Id., 380 U.S. at 487, 85 S. Ct. at 1121, 14 L. Ed. 2d at 28-29. (Citations omitted and emphasis added.)

Here, appellants have maintained that the obscenity statute is overly broad, in that the display provision will unconstitutionally restrict adults' and minors' access to legitimate literary works. Appellants have also vocalized *559 concern over the chilling effect that the continued existence of the display provision, within the context of a penal statute, will engender. In light of Dombrowski, then, we conclude, as did the trial court, that appellants need not await criminal prosecution before contesting the validity of these statutory amendments.

We recognize that in Dombrowski the appellants had previously been charged with violation of the very statute challenged, and that threats of prosecution were outstanding at the time the complaint was filed. Given the magnitude of the constitutional right involved, however, we do not view these facts as controlling.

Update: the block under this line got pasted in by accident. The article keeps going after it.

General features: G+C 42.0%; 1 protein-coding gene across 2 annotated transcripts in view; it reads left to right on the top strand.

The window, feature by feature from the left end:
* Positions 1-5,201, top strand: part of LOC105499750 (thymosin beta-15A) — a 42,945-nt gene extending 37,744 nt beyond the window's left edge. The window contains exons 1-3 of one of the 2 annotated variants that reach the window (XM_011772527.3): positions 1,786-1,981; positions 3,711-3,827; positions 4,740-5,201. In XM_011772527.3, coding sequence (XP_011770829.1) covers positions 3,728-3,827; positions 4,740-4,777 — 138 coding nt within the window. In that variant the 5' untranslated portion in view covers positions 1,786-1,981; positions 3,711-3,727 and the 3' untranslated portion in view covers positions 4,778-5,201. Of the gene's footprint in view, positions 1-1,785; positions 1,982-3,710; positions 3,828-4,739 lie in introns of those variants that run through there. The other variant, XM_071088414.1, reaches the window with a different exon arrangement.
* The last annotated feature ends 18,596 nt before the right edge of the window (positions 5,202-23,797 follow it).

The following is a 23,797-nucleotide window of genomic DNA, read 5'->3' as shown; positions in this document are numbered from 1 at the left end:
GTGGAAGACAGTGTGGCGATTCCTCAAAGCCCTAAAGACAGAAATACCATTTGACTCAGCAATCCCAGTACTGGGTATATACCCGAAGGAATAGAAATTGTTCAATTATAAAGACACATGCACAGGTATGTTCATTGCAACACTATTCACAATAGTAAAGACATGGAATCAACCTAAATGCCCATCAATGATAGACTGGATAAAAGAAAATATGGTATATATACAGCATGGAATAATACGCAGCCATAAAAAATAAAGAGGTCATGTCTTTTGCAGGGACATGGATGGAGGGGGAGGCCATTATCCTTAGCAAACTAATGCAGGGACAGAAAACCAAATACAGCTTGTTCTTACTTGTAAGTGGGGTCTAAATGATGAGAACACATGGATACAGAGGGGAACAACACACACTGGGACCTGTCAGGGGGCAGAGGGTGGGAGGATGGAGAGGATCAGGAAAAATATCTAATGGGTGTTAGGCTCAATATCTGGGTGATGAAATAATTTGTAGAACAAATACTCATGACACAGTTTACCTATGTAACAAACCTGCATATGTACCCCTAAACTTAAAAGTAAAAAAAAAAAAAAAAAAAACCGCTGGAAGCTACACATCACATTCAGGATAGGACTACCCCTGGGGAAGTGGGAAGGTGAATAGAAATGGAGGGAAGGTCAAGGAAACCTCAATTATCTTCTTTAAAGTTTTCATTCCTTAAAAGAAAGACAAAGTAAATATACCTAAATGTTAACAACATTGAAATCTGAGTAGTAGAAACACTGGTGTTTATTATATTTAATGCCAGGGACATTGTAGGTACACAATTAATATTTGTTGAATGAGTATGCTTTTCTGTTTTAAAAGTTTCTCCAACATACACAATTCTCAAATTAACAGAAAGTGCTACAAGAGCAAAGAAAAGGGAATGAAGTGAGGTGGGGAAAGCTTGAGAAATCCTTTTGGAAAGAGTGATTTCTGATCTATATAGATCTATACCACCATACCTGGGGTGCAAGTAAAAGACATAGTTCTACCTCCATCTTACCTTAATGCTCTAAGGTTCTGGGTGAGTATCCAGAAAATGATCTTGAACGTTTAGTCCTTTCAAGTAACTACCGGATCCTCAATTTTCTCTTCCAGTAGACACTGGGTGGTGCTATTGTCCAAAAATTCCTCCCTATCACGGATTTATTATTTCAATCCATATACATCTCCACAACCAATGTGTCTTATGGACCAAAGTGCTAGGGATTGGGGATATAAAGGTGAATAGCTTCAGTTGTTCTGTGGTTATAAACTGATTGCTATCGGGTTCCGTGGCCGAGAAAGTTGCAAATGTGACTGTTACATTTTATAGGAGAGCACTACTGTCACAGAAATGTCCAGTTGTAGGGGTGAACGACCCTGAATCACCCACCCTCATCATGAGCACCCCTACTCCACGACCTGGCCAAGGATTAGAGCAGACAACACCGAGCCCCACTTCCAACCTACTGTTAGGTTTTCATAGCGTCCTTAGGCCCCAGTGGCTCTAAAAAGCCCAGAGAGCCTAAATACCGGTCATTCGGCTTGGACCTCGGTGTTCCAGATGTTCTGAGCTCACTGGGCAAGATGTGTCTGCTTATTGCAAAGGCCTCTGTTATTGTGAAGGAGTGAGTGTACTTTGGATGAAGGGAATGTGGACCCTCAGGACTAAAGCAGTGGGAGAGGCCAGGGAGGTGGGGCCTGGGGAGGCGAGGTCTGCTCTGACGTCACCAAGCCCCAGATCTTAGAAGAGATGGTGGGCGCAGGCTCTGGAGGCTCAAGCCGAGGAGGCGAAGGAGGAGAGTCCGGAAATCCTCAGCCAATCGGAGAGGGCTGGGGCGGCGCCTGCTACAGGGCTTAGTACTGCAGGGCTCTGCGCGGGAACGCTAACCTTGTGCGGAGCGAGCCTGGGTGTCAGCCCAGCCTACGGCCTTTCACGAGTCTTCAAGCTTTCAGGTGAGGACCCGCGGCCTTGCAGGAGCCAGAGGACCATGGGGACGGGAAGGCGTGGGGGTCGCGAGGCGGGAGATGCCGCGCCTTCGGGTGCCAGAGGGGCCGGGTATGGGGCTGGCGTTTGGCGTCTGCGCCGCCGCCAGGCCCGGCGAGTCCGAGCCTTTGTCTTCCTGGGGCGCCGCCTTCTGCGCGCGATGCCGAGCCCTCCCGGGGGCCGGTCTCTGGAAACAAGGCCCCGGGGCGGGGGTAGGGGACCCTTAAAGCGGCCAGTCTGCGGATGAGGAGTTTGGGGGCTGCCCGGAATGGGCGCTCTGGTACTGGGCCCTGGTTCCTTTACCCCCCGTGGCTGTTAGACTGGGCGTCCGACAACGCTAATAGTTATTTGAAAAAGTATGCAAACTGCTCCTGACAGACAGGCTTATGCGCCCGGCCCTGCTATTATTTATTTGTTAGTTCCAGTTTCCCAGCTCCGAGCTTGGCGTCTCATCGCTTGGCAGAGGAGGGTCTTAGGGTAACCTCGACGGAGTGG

In 1968 the Supreme Court reviewed an Arkansas statute which prohibited teachers in state-supported schools and universities from teaching the Darwinian theory of evolution. Violation was made a misdemeanor, and subjected the violator to dismissal from his position. At the beginning of the 1965-66 academic year, Susan Epperson, a teacher in the Little Rock school system, was confronted with a new textbook, adopted by the school administration, which included a chapter on the Darwinian theory. Thus,

[S]he faced at least a literal dilemma because she was supposed to use the new textbook for classroom instruction and presumably to teach the statutorily condemned chapter, but to do so would be a criminal offense and subject her to dismissal.

Epperson v. Arkansas, 393 U.S. 97, 100, 89 S. Ct. 266, 268, 21 L. Ed. 2d 228, 232 (1968).